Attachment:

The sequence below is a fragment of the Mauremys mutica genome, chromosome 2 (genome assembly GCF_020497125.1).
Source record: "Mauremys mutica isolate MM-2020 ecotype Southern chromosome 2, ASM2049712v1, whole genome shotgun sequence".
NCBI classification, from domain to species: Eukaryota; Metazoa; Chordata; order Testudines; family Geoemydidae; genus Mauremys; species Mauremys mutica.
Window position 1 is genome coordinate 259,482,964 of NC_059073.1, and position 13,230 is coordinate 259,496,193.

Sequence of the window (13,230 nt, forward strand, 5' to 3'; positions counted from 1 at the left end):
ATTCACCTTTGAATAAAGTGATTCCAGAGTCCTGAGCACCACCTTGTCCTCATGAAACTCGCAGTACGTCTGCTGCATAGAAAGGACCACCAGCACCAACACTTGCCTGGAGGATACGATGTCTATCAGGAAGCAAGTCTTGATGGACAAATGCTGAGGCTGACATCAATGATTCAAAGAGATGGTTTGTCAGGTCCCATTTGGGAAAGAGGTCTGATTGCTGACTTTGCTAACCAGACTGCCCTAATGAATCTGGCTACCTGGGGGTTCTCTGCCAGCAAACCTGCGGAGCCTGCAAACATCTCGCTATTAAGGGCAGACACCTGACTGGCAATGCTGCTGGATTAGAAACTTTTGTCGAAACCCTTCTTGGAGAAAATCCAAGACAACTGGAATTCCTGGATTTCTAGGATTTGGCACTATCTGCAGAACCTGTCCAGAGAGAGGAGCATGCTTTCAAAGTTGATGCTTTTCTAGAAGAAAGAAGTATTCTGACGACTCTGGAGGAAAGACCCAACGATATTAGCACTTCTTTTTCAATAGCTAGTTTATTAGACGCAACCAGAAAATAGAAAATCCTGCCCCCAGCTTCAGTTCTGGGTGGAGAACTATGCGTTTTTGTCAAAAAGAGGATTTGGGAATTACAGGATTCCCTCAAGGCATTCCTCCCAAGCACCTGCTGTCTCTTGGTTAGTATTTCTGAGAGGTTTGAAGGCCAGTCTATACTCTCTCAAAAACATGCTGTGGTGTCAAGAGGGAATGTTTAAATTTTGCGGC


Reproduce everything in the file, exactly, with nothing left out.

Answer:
The sequence below is a fragment of the Mauremys mutica genome, chromosome 2 (genome assembly GCF_020497125.1).
Source record: "Mauremys mutica isolate MM-2020 ecotype Southern chromosome 2, ASM2049712v1, whole genome shotgun sequence".
NCBI classification, from domain to species: Eukaryota; Metazoa; Chordata; order Testudines; family Geoemydidae; genus Mauremys; species Mauremys mutica.
Window position 1 is genome coordinate 259,482,964 of NC_059073.1, and position 13,230 is coordinate 259,496,193.

Sequence of the window (13,230 nt, forward strand, 5' to 3'; positions counted from 1 at the left end):
ATTCACCTTTGAATAAAGTGATTCCAGAGTCCTGAGCACCACCTTGTCCTCATGAAACTCGCAGTACGTCTGCTGCATAGAAAGGACCACCAGCACCAACACTTGCCTGGAGGATACGATGTCTATCAGGAAGCAAGTCTTGATGGACAAATGCTGAGGCTGACATCAATGATTCAAAGAGATGGTTTGTCAGGTCCCATTTGGGAAAGAGGTCTGATTGCTGACTTTGCTAACCAGACTGCCCTAATGAATCTGGCTACCTGGGGGTTCTCTGCCAGCAAACCTGCGGAGCCTGCAAACATCTCGCTATTAAGGGCAGACACCTGACTGGCAATGCTGCTGGATTAGAAACTTTTGTCGAAACCCTTCTTGGAGAAAATCCAAGACAACTGGAATTCCTGGATTTCTAGGATTTGGCACTATCTGCAGAACCTGTCCAGAGAGAGGAGCATGCTTTCAAAGTTGATGCTTTTCTAGAAGAAAGAAGTATTCTGACGACTCTGGAGGAAAGACCCAACGATATTAGCACTTCTTTTTCAATAGCTAGTTTATTAGACGCAACCAGAAAATAGAAAATCCTGCCCCCAGCTTCAGTTCTGGGTGGAGAACTATGCGTTTTTGTCAAAAAGAGGATTTGGGAATTACAGGATTCCCTCAAGGCATTCCTCCCAAGCACCTGCTGTCTCTTGGTTAGTATTTCTGAGAGGTTTGAAGGCCAGTCTATACTCTCTCAAAAACATGCTGTGGTGTCAAGAGGGAATGTTTAAATTTTGCGGC